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enable Ruby environment on RHEL (ULN)

So far, I did Lisp, C, csh/ksh/bsh, perl. Now it seems to me that the wind is blowing stronger in the “infrastructure” than in the “administration” direction, which for me indicates the need for ruby…. or maybe it is just a fashion thing. I am not sure about it but I am sure that the time has come to learn Ruby, really.

On my RHEL 6 box, after a few installs of different ruby packages, I still could not get irb (the interactive ruby environment) to work…

# yum list installed | grep ruby | awk '{print $1}'

It absolutely sucks! And it does it just the same every time I attempt to do something new without reading first the instruction to use! Well, what else can I say but – it is so entertaining!
Let’s start cleaning my own mess.

# yum -y remove ruby200 ruby200-ruby-libs ruby200-runtime

Next, I spent several minutes reading this link –

I proceed anew, with the freshly acquired knowledge:

# yum install rh-ruby22

For this process to work, the host has to subscribe to the rhel-x86_64-server-optional-6 channel of your spacewalk/satellite or rhn. For RHEL 7 the 6 in the repo name changes to 7.
Now, I will use scl (Setup and run software from Software Collection environment) to enable and to add the just installed RH-Ruby 2.2 to my environment.

# scl enable rh-ruby22 bash

Next, the ultimate test – do i have irb or not?

# irb
irb(main):001:0> puts "Hello, Red Hat Developers World from Ruby " + RUBY_VERSION
Hello, Red Hat Developers World from Ruby 2.2.2
=> nil
irb(main):002:0> quit

Sweet! I have what I need to continue reading the “Computer Science Programming Basics with RUBY” by Ophir Frieder, Gideon Frieder, and David Grossman. Well, it is time to turn another page.

Posted in Linux.

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Is this errata applicable to my host or not?

How to check if a give errata is applicable to a host? If on RHEL6 make sure the the yum-plugin-security is installed (it is part of yum in RHEL7).

# yum -y install yum-plugin-security 

Next with the errata label in hand, for example CVE-2016-0728, execute:

# yum updateinfo info --cve CVE-2016-0728
Loaded plugins: aliases, changelog, presto, refresh-packagekit, rhnplugin, security, tmprepo, ulninfo, verify,
: versionlock
This system is receiving updates from ULN.
CVE "CVE-2016-0728" not found applicable for this system 
updateinfo info done

To install only a particular errata or CVE, for example:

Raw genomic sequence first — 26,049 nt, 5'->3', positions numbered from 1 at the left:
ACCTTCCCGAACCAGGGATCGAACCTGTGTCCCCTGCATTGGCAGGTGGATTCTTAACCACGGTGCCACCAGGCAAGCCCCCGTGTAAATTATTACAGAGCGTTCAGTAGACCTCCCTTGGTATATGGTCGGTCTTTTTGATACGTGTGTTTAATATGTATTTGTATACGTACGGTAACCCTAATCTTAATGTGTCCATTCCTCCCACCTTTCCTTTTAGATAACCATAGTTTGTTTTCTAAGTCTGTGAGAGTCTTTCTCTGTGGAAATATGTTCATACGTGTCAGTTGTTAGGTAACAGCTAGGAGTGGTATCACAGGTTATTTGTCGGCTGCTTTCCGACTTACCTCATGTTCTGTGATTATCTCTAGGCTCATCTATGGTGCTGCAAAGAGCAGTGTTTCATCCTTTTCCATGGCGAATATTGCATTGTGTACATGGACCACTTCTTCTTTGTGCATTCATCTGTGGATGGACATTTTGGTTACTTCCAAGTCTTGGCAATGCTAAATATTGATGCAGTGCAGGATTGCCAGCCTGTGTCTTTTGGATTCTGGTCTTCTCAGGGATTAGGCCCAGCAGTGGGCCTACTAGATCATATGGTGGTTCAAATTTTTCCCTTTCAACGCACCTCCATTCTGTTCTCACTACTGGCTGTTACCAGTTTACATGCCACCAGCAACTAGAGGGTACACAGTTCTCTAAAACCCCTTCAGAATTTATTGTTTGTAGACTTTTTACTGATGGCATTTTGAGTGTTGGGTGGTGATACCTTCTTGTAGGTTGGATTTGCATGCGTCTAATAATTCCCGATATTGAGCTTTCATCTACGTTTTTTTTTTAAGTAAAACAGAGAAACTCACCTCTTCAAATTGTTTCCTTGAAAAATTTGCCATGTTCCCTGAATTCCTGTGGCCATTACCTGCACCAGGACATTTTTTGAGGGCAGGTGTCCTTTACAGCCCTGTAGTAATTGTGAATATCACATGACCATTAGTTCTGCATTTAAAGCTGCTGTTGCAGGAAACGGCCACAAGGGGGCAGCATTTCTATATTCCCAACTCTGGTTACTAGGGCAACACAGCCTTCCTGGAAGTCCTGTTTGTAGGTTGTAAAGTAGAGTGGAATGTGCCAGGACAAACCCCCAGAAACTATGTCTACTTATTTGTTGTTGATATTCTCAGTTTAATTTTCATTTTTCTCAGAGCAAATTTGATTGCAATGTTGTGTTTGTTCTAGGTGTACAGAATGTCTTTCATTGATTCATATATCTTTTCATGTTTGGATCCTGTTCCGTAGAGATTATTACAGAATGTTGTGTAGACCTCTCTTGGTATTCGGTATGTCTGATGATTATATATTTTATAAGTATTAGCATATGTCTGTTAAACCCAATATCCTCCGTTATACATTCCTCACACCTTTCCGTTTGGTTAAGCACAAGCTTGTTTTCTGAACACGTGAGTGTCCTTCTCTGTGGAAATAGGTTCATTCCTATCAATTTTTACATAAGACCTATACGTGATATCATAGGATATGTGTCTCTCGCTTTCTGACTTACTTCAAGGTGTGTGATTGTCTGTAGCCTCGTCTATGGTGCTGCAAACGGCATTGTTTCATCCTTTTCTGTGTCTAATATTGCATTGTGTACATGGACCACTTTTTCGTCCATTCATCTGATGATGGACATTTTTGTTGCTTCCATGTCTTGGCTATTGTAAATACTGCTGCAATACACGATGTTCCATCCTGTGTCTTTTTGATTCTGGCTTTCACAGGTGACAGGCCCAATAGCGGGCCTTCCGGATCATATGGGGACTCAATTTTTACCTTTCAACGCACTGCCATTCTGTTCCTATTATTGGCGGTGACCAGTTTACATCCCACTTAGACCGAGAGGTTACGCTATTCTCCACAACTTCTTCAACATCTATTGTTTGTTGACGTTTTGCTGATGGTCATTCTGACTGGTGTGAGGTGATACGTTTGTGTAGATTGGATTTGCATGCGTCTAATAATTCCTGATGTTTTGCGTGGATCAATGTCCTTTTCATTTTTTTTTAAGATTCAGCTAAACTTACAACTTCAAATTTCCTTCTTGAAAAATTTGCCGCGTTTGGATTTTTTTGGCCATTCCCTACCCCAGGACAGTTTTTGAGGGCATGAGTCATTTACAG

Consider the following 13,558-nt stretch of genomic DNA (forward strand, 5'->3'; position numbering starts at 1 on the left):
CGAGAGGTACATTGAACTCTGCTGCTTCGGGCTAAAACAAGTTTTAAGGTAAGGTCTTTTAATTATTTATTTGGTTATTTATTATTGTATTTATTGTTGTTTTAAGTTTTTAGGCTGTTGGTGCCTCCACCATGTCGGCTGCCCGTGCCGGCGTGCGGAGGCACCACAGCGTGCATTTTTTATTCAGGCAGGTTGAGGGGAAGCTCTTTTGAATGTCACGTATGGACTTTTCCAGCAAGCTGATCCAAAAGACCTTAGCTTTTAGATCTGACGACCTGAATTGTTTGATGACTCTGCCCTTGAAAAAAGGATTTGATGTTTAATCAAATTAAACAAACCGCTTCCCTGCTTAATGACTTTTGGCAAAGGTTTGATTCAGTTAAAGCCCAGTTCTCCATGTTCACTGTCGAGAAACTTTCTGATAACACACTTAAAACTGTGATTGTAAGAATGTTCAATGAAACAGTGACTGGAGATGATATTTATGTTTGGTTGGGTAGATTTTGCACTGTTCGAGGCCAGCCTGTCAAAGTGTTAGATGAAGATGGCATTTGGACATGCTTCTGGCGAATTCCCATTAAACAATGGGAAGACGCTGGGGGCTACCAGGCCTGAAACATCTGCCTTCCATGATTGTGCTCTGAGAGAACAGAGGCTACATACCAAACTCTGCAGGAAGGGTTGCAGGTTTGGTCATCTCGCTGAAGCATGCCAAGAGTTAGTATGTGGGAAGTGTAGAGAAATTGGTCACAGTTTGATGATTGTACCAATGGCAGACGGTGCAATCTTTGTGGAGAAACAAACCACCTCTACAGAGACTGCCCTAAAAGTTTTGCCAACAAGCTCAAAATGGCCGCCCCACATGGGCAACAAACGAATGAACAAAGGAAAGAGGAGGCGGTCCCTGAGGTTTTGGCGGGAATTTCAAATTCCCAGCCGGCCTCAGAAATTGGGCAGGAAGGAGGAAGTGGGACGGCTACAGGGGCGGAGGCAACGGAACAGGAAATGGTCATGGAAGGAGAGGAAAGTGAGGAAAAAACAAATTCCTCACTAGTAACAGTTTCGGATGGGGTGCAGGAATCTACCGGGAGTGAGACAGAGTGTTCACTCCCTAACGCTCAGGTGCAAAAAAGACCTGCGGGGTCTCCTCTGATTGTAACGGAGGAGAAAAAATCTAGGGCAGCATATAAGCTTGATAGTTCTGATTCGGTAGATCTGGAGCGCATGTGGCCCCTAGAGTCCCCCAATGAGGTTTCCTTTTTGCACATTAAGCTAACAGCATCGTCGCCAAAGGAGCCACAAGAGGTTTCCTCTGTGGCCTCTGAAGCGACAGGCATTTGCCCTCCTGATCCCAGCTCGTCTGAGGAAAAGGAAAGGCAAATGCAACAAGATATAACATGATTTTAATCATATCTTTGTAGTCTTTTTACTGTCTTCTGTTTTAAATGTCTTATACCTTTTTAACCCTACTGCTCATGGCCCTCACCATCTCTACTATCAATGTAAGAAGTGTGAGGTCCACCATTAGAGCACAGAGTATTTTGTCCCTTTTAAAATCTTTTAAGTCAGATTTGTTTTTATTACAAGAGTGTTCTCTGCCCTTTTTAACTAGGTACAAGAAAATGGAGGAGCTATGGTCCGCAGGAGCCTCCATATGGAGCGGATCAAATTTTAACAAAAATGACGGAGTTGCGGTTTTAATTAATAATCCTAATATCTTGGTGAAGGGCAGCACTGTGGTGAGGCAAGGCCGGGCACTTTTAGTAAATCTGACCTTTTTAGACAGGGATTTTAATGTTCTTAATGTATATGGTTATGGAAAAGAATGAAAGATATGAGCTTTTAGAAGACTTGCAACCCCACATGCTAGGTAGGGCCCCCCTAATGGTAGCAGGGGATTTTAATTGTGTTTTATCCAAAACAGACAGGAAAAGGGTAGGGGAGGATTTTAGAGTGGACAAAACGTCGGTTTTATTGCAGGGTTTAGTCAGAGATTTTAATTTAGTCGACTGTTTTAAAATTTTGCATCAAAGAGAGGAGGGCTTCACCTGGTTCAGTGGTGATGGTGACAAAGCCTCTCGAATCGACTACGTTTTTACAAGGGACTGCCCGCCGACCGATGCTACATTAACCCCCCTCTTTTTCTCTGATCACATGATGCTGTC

# yum -y update --cve CVE-2012-3954
# yum -y update --advisory ELSA-2012-1141

Posted in LINUX.

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OpenSCAP for Oracle Linux 6

SCAP addresses the security and venerability aspect of host existence. Lately you can get free the same tools others charge for to scan a host and list its missing patches or known venerability.
You start installing the required rpms from the Oracle network.

# yum -y install openscap openscap-utils scap-security-guide

Next, download and unpack Oracle’s OVAL definitions for all errata from ULN.

# wget \
-q -N
# bzip2 -d -f

I actually download the errata daily to be certain I always have the current ones.

At this time, you can “scan” your host for known patches as follows:

# oscap oval eval --results elsa-results-oval.xml \
--report $Destination/`hostname -s`-PatchingReport.html \

The next command generates list of all known vulnerabilities effecting the host.

# oscap xccdf eval --profile server \
--results $Destination/`hostname -s`-Venerability.xml \
--report $Destination/`hostname -s`-VenerabilityReport.html --cpe \
/usr/share/xml/scap/ssg/content/ssg-rhel6-cpe-dictionary.xml \

This one creates a manual (good reading indeed) explaining the nature of vulnerabilities and how to fix them.

# oscap xccdf generate guide --profile server \
--cpe /usr/share/xml/scap/ssg/content/ssg-rhel6-cpe-dictionary.xml \
/usr/share/xml/scap/ssg/content/ssg-rhel6-xccdf.xml > \
$Destination/`hostname -s`-SecurityGuide.html

In my case, the “$Destination” variable points to an http server public directory which provides me with a single place from where I can view all this information.

Posted in Linux.

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Network issues after NIC change (RHEL7.2) …..

A guest had to be “relocated” to DMZ, which in reality meant changing it NIC and giving it a new IP/Netmask/Router. But there was no network adapter “inside” the guest…. The ip a command showed only the loopback adapter and nothing else. In the /etc/sysconfig/*scripts, there was the file for an ifcfg-eno* adapter with correct values inside but usable network connectivity.

Just but a pure luck (I really had no idea what to change) this situation was resolved editing the /etc/default/grub file but appending net.ifnames=0 biosdevname=0 to the kernel parameters line as shown bellow (the whole file is shown)

GRUB_DISTRIBUTOR="$(sed 's, release .*$,,g' /etc/system-release)"
GRUB_CMDLINE_LINUX="crashkernel=auto net.ifnames=0 biosdevname=0"

Attention: in reality, every entry is a single line not like in output above where the GRUB_CMDLINE_LINUX is split into two lines!!!!

The last “edits” where enabled executing this command.

# grub2-mkconfig -o /boot/grub2/grub.cfg

Lastly the ifcfg-eno* file was moved to ifcfg-eth* and the guest rebooted.

After the reboot, the host had a working eth0 adapter and everything was was OK again.

I do not think, that this is the real solution. I think, the lack of the eno16780032 device and the lack of luck of bringing it on-line is still an unresolved issue….. I just found a way around the issue.